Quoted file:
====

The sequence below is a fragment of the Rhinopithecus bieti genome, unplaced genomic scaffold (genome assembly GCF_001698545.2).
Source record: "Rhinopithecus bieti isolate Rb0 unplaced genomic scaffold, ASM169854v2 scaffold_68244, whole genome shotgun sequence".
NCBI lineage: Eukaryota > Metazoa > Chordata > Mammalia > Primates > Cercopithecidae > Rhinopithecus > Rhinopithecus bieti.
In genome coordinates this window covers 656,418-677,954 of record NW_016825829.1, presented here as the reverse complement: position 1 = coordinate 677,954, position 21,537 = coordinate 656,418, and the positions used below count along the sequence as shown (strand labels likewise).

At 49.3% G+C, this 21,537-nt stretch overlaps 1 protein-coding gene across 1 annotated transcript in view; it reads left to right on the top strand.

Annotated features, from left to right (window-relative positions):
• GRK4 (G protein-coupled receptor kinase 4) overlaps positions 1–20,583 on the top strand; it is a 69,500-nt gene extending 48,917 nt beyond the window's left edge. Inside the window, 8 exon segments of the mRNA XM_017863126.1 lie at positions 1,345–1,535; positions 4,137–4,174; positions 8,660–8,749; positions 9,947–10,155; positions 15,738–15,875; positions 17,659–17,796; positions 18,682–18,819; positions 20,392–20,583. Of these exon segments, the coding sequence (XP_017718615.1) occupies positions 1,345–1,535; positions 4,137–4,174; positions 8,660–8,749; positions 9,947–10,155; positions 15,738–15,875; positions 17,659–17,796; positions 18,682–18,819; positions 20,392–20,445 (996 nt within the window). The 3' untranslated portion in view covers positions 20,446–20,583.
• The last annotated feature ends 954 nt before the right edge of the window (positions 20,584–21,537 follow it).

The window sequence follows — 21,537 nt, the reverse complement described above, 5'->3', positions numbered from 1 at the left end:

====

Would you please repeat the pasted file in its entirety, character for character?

The sequence below is a fragment of the Rhinopithecus bieti genome, unplaced genomic scaffold (genome assembly GCF_001698545.2).
Source record: "Rhinopithecus bieti isolate Rb0 unplaced genomic scaffold, ASM169854v2 scaffold_68244, whole genome shotgun sequence".
NCBI lineage: Eukaryota > Metazoa > Chordata > Mammalia > Primates > Cercopithecidae > Rhinopithecus > Rhinopithecus bieti.
In genome coordinates this window covers 656,418-677,954 of record NW_016825829.1, presented here as the reverse complement: position 1 = coordinate 677,954, position 21,537 = coordinate 656,418, and the positions used below count along the sequence as shown (strand labels likewise).

At 49.3% G+C, this 21,537-nt stretch overlaps 1 protein-coding gene across 1 annotated transcript in view; it reads left to right on the top strand.

Annotated features, from left to right (window-relative positions):
• GRK4 (G protein-coupled receptor kinase 4) overlaps positions 1–20,583 on the top strand; it is a 69,500-nt gene extending 48,917 nt beyond the window's left edge. Inside the window, 8 exon segments of the mRNA XM_017863126.1 lie at positions 1,345–1,535; positions 4,137–4,174; positions 8,660–8,749; positions 9,947–10,155; positions 15,738–15,875; positions 17,659–17,796; positions 18,682–18,819; positions 20,392–20,583. Of these exon segments, the coding sequence (XP_017718615.1) occupies positions 1,345–1,535; positions 4,137–4,174; positions 8,660–8,749; positions 9,947–10,155; positions 15,738–15,875; positions 17,659–17,796; positions 18,682–18,819; positions 20,392–20,445 (996 nt within the window). The 3' untranslated portion in view covers positions 20,446–20,583.
• The last annotated feature ends 954 nt before the right edge of the window (positions 20,584–21,537 follow it).

The window sequence follows — 21,537 nt, the reverse complement described above, 5'->3', positions numbered from 1 at the left end: